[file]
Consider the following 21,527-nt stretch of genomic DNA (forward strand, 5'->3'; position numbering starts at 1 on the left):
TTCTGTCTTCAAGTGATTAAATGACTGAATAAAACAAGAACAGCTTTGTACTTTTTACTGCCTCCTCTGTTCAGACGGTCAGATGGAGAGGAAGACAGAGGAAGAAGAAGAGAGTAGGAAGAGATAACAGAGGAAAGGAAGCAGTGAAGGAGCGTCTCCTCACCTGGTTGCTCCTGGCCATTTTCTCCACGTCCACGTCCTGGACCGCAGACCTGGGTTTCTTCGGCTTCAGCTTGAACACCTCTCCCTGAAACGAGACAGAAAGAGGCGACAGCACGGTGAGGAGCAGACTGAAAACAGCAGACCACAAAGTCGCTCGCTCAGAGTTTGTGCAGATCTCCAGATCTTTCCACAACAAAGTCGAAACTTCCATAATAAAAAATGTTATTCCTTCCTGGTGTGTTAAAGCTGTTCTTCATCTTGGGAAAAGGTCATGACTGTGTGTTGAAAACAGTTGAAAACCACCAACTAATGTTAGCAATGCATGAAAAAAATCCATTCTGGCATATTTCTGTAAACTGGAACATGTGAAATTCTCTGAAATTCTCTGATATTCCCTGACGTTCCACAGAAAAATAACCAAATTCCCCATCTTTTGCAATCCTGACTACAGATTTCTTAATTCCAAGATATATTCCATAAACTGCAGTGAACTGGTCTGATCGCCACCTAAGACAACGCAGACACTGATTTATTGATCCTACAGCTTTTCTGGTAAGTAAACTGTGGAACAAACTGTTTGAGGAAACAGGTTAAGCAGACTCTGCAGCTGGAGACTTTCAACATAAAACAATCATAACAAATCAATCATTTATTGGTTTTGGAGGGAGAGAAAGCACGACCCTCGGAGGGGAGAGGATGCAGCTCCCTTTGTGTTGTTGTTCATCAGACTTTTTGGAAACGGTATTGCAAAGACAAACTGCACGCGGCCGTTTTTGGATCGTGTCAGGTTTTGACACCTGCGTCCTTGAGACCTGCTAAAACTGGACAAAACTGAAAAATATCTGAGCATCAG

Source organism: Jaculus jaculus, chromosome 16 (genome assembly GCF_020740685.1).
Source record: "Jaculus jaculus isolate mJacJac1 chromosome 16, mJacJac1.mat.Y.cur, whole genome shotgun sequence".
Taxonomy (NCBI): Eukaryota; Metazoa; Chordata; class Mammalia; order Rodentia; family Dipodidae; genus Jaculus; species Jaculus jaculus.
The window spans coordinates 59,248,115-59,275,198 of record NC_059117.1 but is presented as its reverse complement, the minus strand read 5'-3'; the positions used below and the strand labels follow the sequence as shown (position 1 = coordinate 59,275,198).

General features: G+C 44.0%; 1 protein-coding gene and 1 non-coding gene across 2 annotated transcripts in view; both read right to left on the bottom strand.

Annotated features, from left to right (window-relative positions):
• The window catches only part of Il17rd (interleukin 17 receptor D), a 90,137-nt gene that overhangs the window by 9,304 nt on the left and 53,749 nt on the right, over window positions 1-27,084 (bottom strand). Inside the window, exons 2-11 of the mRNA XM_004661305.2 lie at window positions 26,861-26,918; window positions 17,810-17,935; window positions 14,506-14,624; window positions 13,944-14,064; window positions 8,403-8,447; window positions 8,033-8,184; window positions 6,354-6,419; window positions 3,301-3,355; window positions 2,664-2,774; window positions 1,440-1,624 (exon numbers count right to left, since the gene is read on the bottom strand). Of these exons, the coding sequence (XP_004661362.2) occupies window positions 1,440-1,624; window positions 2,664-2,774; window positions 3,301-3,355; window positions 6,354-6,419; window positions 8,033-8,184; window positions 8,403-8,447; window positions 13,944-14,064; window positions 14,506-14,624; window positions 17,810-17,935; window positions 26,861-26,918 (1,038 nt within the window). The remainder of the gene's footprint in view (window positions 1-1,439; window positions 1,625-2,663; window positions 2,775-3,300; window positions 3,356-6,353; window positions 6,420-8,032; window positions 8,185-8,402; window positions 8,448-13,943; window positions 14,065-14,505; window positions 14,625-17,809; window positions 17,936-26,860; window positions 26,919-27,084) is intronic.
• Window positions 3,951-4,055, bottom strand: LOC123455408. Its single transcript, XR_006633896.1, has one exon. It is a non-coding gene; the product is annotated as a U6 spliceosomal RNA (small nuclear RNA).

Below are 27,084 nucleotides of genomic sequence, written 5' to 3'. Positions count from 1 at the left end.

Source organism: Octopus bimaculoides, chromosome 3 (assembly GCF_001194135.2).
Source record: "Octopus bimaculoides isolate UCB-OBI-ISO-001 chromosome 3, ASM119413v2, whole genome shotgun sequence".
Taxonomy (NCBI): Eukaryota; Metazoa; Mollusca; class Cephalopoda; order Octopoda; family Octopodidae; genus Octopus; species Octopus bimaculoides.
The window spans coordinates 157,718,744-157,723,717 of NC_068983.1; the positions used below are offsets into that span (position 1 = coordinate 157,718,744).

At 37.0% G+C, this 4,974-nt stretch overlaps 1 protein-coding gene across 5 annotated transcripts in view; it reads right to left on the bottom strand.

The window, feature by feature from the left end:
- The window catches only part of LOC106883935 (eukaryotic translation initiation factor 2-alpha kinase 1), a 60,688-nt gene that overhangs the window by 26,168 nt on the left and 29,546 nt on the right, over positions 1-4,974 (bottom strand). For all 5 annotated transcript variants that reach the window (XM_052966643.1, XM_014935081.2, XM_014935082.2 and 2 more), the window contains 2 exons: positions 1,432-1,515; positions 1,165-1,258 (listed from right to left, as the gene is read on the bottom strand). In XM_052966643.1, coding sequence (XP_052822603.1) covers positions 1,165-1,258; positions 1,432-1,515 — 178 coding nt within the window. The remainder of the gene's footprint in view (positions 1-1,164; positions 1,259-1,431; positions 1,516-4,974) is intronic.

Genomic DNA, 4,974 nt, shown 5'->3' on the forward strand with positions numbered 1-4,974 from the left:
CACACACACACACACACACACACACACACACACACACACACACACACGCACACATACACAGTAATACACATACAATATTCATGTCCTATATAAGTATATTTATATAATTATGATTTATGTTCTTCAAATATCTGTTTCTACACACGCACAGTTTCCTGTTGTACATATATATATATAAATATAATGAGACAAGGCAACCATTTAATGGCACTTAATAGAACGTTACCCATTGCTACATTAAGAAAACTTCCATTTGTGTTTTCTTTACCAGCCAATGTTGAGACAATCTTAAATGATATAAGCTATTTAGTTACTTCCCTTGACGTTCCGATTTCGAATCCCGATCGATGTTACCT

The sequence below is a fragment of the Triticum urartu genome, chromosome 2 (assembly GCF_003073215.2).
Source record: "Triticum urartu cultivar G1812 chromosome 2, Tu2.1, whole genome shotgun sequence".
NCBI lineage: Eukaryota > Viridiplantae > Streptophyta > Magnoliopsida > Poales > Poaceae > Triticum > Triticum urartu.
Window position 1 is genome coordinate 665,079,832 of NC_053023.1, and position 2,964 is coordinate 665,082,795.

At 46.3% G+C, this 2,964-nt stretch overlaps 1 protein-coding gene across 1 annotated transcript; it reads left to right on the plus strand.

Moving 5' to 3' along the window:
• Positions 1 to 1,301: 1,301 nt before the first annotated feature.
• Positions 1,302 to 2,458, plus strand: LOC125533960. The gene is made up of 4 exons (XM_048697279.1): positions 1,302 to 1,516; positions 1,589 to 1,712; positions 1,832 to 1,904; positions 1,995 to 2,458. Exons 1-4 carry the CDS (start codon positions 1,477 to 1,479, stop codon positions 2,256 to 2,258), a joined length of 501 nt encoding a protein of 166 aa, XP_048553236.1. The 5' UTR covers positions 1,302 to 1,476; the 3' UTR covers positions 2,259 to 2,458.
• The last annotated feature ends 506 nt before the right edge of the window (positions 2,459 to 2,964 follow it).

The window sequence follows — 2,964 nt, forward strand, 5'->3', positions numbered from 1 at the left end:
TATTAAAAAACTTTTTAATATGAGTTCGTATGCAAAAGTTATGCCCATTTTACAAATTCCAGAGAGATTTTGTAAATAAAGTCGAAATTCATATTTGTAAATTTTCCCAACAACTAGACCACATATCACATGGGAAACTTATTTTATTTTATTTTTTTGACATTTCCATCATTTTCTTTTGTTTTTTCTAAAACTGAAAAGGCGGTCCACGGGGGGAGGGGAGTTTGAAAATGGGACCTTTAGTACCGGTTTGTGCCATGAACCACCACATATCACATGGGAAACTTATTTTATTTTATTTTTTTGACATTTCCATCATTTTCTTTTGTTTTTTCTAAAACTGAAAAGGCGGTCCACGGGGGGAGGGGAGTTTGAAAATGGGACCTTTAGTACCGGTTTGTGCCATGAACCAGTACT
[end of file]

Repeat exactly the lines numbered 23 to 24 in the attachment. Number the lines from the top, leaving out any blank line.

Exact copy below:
NCBI lineage: Eukaryota > Viridiplantae > Streptophyta > Magnoliopsida > Poales > Poaceae > Triticum > Triticum urartu.
Window position 1 is genome coordinate 665,079,832 of NC_053023.1, and position 2,964 is coordinate 665,082,795.